My daughter has read books that the students I teach have not ever read.  Her mind has been opened to big ideas and times and places different than her own.  She has come to learn to love to read the stories and does not view reading as a chore.  She might have a natural ability to learn quickly, but the outside stimuli she’s been exposed to have sped along her neural processes.  I am a fan of the Leap Frog brand and have often said that if I ever leave teaching that I’d love to develop products with the company.

I do think the videos must be reinforced by teaching and teachable moments, but I recognize my daughter would not have read Anne of Green Gables without them.  So, I am grateful for the quality products Leap Frog produces to enhance learning and development.  I’m also indebted to the manufacturer for making the product not only super educational but also entertaining.  I will admit they have provided me with a few moments’ stolen peace.  Now the true test will come with my next two children to see if my hypothesis holds true.  I might have my work cut out!

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Get the Leap Frog movies on Amazon:

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Writing Songs Together Helps You Bond

Last night with my six-year-old’s help, I wrote eight songs—lyrics only for an album the local YMCA is looking to record and sale to help raise funds for the new pool structure.  My daughter apparently told her very creative music instructor at the children’s choir last night that we often write together.  The instructor (a very nice and gifted man) approached me to find out if I would send him some samples.  So, last night we wrote songs to support the core values on which the YMCA was founded and those the organization aims to instill in the youth who participate in the many activities offered at the Y.  We wrote a song about the Y being a second family (which it is for many); honesty; respect; caring; being a friend; feeling good; being healthy; and finding beauty in the world and in one’s self.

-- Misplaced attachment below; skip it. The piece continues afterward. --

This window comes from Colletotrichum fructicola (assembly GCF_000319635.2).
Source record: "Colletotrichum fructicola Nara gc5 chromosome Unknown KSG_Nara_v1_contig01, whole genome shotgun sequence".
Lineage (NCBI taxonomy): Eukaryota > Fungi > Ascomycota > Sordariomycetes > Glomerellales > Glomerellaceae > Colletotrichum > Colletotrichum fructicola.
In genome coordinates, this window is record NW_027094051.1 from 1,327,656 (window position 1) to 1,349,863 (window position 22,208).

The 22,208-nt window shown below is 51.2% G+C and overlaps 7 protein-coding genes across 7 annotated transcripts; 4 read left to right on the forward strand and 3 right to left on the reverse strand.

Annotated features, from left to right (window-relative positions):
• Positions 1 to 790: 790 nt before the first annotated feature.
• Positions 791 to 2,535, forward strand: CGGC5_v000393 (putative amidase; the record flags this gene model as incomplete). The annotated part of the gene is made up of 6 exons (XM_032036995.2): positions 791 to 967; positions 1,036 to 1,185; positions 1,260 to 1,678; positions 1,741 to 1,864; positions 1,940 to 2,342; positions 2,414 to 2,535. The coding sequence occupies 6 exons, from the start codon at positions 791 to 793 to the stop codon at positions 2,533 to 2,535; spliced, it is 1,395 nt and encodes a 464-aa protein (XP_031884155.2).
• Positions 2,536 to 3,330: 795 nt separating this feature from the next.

We also had brainstormed some particular sports and activities that we will write songs about (maybe today).  This activity was very rewarding to do together.  Getting my daughter involved added to the creativity and also made her feel really important.  We laughed as we came up with rhyming words (some that were not really publishable but funny all the same) and we talked about the values as we wrote about them.  We really hope Max, the super talented musician, will like a couple of them and want to compose music to accompany the lyrics.  If not, we at least, had a marvelous time bonding over our mutual love of creating poetry on the blank page.

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I think other parents and children would benefit from song writing or story writing together.  Even just telling a story and stopping abruptly to have your child continue on with the storyline is a great way of creatively bonding.  We call it “tag team storytelling” and have created some doozies telling stories this way.  Try it and see!  You’ll increase your child’s imagination as your bond grows stronger.  I need to start doing this with my littler kids too–I’m just a little leary of what crazy words they’ll throw into the poetry mix!

At least read and recite poetry together.  I recommend starting with the books written by Dr. Suess as they are silly and illustrated with fun pictures too!